The Leonardo’s Art After Dark Presents “Amplify Her”

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Kytami (featured artist in the documentary "Amplify Her") plays at Summerfolk.
Wikimedia Commons

“Amplify Her,” an event focusing on female artists, was featured at The Leonardo’s series Art After Dark on Jan. 19. This event showcased a documentary film on female artists of electronic dance music (EDM) with accompanying performances by two female DJ’s, Salt Lake’s Myriad Dance Company and select local female artists. Doors opened at 7:30 P.M. to reveal a museum filled with the latest exhibits such as the history of aviation, scientific inventions and the achievements of women through history. Local female artists were already situated and working on their beautiful paintings and other creations as crowds trickled in and shook off the cold. At 8 P.M. everyone traveled to the third-floor auditorium to watch the documentary film of the same name: “Amplify Her.”

The auditorium was about half full when the film began. After a few technical hiccups, it introduced the audience to a selection of talented and unique female musicians of the EDM scene. The documentary was a multimedia clash of art forms and styles, synthesizing video game-esque and graphic novel animation with interviews while conveying that the creators were unfamiliar with film-making techniques. The documentary reflected the art forms of the modern age that have emerged from advances in computer technology: electronic music and virtual reality gaming. The synthesis of multiple arts into one documentary felt like diving head first into a synthetic world that could be compelling one moment and abrasively strange the next. Adding to the many art forms, the graphic novel “Amplify Her” was available for purchase at the event, making it a real-life part of the art forms in the film.

The talented women featured in the documentary fit into a specific niche within our modern society: the group that seeks to reconnect people with each other and with the world through electronic music. There is a primal human instinct that drives a person to create art, and that force is the unnameable essence that others resonate with. These unique artists have their own way of connecting to that force through electronic music. Although the film touched on feminism and the unique obstacles that the women had to overcome, it did not seek to persuade audiences that hold differing views of gender. To put it bluntly, the documentary did not apologize for its content or its message that regardless of gender, all that matters is the music and the artists’ connections with their audience. Each artist intimated that women should be able to feel comfortable, be themselves, and embrace their bodies, sexuality and creativity un-apologetically.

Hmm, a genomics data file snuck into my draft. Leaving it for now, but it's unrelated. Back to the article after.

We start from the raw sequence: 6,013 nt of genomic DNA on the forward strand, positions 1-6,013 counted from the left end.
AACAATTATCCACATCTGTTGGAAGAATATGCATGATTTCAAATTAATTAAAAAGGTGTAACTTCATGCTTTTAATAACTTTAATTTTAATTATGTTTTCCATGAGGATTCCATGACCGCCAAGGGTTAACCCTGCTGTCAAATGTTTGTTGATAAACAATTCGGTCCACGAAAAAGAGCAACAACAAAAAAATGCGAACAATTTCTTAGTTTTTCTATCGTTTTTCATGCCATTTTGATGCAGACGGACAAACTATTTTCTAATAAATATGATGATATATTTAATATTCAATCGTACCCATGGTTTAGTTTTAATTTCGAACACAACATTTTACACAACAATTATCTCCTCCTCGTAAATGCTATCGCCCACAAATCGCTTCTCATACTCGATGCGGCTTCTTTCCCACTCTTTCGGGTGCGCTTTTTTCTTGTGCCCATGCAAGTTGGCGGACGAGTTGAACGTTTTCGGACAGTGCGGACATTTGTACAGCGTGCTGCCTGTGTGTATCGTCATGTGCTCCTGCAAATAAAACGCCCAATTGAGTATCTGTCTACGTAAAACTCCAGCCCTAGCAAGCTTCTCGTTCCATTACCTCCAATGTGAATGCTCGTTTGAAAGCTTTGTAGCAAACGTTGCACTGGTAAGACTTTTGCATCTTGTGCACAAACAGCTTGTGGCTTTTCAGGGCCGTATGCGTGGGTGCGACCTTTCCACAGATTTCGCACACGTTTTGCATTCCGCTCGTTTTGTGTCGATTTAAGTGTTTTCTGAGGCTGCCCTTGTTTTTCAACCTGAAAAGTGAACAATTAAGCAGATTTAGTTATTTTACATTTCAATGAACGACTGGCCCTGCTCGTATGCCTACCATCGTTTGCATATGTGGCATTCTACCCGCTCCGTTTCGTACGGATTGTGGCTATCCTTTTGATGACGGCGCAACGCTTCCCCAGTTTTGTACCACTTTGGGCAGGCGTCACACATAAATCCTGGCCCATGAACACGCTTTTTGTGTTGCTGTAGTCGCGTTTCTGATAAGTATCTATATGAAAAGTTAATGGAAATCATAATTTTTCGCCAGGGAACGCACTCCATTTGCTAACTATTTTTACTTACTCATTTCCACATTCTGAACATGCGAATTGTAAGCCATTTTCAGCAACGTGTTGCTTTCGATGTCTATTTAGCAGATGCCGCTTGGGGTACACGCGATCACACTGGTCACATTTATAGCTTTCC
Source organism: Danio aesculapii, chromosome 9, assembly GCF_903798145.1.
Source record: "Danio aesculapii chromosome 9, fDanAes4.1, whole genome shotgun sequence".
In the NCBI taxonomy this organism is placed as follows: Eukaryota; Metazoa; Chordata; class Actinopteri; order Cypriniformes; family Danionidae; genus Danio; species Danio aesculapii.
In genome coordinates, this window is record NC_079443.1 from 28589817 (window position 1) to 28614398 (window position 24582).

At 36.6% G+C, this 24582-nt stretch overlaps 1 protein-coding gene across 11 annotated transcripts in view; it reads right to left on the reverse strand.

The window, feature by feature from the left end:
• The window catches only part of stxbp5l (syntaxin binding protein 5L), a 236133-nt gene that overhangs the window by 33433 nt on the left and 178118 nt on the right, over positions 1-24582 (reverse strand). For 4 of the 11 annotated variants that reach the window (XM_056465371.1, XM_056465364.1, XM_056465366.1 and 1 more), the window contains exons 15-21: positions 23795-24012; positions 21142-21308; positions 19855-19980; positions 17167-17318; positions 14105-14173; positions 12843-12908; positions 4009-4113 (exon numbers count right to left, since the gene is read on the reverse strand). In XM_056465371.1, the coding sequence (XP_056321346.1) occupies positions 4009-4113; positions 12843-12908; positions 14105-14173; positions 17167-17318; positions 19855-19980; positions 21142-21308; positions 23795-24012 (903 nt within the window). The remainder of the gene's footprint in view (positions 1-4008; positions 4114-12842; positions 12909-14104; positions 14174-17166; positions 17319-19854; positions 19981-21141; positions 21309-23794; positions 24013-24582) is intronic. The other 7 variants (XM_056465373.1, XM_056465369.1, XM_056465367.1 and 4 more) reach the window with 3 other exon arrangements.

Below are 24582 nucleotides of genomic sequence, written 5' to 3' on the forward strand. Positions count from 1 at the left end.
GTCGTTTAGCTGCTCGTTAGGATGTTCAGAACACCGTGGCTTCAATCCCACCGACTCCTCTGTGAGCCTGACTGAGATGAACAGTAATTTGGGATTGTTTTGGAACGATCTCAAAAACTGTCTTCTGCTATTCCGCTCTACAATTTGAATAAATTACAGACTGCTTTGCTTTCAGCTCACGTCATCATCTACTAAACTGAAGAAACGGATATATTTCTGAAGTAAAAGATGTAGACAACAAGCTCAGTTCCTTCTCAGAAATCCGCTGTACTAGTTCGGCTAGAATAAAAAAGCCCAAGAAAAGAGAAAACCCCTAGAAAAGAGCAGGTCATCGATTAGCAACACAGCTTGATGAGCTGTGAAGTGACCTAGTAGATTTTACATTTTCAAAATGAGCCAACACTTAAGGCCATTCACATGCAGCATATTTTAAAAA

I am not familiar with EDM music, but being a multimedia artist myself, I recognized what these women were trying to say. To be a woman in any field is difficult. Often the only part that people care about is your body, not your art. I believe that most female artists desire to be respected and revered for the quality of their work.

Although electronic dance music is completely different from every kind of music created by humans in the past, it could be the next step in an evolutionary change in music as technology continues to advance. With this possibility in mind, I think everyone should give EDM a chance, if they have not already. I would recommend anyone who is familiar with EDM to watch “Amplify Her” or even buy the graphic novel of the same name. It is for people who seek a specific type of adventure — one that may lead to the world-renowned EDM festival in Las Vegas, Burning Man or similar events.

See the trailer for “Amplify Her” here.

Alina Hansen is a Writer for the Arts and Entertainment section for the Daily Utah Chronicle. She is a Senior at the University of Utah graduating in Spring 2018 with a Major in English and Minor in Writing and Rhetoric.

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